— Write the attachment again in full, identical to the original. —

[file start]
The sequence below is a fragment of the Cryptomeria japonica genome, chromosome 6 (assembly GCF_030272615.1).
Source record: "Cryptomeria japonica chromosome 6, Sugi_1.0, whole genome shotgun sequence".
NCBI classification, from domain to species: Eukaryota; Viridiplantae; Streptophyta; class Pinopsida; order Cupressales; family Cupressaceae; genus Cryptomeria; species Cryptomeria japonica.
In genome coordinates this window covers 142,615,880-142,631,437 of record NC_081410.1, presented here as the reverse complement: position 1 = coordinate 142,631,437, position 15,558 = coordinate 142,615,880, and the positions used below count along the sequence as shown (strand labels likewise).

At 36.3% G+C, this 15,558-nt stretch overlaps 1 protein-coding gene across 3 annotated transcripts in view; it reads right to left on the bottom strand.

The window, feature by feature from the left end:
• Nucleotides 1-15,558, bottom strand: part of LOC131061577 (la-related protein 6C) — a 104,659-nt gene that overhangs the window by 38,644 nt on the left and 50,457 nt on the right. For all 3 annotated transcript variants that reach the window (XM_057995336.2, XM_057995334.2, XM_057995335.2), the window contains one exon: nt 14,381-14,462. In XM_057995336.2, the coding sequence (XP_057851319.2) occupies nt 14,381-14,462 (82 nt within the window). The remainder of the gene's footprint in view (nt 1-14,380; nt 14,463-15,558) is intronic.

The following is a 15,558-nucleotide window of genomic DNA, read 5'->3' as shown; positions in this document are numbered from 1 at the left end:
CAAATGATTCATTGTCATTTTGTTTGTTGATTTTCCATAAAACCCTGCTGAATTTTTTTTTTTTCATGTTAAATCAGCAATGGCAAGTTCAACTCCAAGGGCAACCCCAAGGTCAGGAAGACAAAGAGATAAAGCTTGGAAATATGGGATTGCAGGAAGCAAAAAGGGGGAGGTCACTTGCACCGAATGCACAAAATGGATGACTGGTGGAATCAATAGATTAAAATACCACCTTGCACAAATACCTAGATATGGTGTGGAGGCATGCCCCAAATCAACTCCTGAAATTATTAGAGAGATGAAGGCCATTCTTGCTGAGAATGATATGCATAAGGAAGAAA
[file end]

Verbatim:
The sequence below is a fragment of the Cryptomeria japonica genome, chromosome 6 (assembly GCF_030272615.1).
Source record: "Cryptomeria japonica chromosome 6, Sugi_1.0, whole genome shotgun sequence".
NCBI classification, from domain to species: Eukaryota; Viridiplantae; Streptophyta; class Pinopsida; order Cupressales; family Cupressaceae; genus Cryptomeria; species Cryptomeria japonica.
In genome coordinates this window covers 142,615,880-142,631,437 of record NC_081410.1, presented here as the reverse complement: position 1 = coordinate 142,631,437, position 15,558 = coordinate 142,615,880, and the positions used below count along the sequence as shown (strand labels likewise).

At 36.3% G+C, this 15,558-nt stretch overlaps 1 protein-coding gene across 3 annotated transcripts in view; it reads right to left on the bottom strand.

The window, feature by feature from the left end:
• Nucleotides 1-15,558, bottom strand: part of LOC131061577 (la-related protein 6C) — a 104,659-nt gene that overhangs the window by 38,644 nt on the left and 50,457 nt on the right. For all 3 annotated transcript variants that reach the window (XM_057995336.2, XM_057995334.2, XM_057995335.2), the window contains one exon: nt 14,381-14,462. In XM_057995336.2, the coding sequence (XP_057851319.2) occupies nt 14,381-14,462 (82 nt within the window). The remainder of the gene's footprint in view (nt 1-14,380; nt 14,463-15,558) is intronic.

The following is a 15,558-nucleotide window of genomic DNA, read 5'->3' as shown; positions in this document are numbered from 1 at the left end:
CAAATGATTCATTGTCATTTTGTTTGTTGATTTTCCATAAAACCCTGCTGAATTTTTTTTTTTTCATGTTAAATCAGCAATGGCAAGTTCAACTCCAAGGGCAACCCCAAGGTCAGGAAGACAAAGAGATAAAGCTTGGAAATATGGGATTGCAGGAAGCAAAAAGGGGGAGGTCACTTGCACCGAATGCACAAAATGGATGACTGGTGGAATCAATAGATTAAAATACCACCTTGCACAAATACCTAGATATGGTGTGGAGGCATGCCCCAAATCAACTCCTGAAATTATTAGAGAGATGAAGGCCATTCTTGCTGAGAATGATATGCATAAGGAAGAAA